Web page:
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A Magazine for Sheffield

Are trans rights under attack in Sheffield?

Activists fear an increase in hostility as a result of the so-called 'gender critical' movement and a growing national culture war.

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transhappiness.sheffield on Instagram.

LGBTQ citizens and human rights activists fear that transphobia is on the rise in Sheffield, following moves by some of the city's biggest institutions to distance themselves from trans rights.

Both Sheffield City Council and the University of Sheffield have quietly left one element of a national scheme designed to promote trans rights at work, which has become embroiled in a culture war.

In December, Sheffield Hallam Constituency Labour Party passed a symbolic motion in support of "single-sex services" that would exclude some trans people on the grounds of their gender.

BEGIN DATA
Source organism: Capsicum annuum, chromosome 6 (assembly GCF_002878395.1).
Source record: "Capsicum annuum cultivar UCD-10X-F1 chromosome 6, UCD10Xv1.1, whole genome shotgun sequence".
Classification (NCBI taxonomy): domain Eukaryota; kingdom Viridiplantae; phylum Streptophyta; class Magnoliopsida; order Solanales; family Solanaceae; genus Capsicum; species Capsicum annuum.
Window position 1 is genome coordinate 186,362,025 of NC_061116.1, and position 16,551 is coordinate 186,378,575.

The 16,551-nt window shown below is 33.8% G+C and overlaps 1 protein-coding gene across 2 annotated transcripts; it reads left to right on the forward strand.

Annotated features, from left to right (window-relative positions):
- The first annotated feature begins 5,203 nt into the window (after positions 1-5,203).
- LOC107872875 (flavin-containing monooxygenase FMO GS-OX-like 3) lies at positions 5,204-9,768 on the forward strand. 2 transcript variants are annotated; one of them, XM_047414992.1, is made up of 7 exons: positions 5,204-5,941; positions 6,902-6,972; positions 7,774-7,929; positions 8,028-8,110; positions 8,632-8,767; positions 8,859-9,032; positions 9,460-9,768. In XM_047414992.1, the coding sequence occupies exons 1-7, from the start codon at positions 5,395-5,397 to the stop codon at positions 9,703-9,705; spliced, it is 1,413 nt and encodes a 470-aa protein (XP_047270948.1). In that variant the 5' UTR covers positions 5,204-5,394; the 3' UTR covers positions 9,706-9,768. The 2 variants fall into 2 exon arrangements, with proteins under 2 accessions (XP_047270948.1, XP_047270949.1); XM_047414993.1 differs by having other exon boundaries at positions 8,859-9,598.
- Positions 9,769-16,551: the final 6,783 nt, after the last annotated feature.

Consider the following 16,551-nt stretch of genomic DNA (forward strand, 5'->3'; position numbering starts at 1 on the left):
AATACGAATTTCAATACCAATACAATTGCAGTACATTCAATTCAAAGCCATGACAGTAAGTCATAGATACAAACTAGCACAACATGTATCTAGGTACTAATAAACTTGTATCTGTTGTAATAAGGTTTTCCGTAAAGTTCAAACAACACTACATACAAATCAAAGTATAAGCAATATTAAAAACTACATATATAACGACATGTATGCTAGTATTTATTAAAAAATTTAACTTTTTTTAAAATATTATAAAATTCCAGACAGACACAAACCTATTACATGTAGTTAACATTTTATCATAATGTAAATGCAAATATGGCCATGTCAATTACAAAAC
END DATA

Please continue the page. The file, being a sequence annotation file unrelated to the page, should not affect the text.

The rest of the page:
Campaigners also report an increase in day-to-day attacks and discrimination directed at trans people in the city, following the rise of the so-called 'gender critical' movement nationally.

“I’ve really noticed that the amount of transphobia, whether on the streets or online, is rising,” Sheffield resident Helen, who has lived in the city for five years, told Now Then.

“Several months ago a man in the street threatened to stab me simply because I’m transgender. When I rang the police, and told them I feared for my safety as well as being blind and unable to see the perpetrator, they told me they would come 'very soon'."

"They contacted me about a month later and I told them to get lost – I needed help when I was being threatened with violence, not a month afterwards."

Marginalised and demonised

Despite huge progress for gay, lesbian and bisexual rights over the past few decades, trans people remain one of the most marginalised and demonised groups in the UK.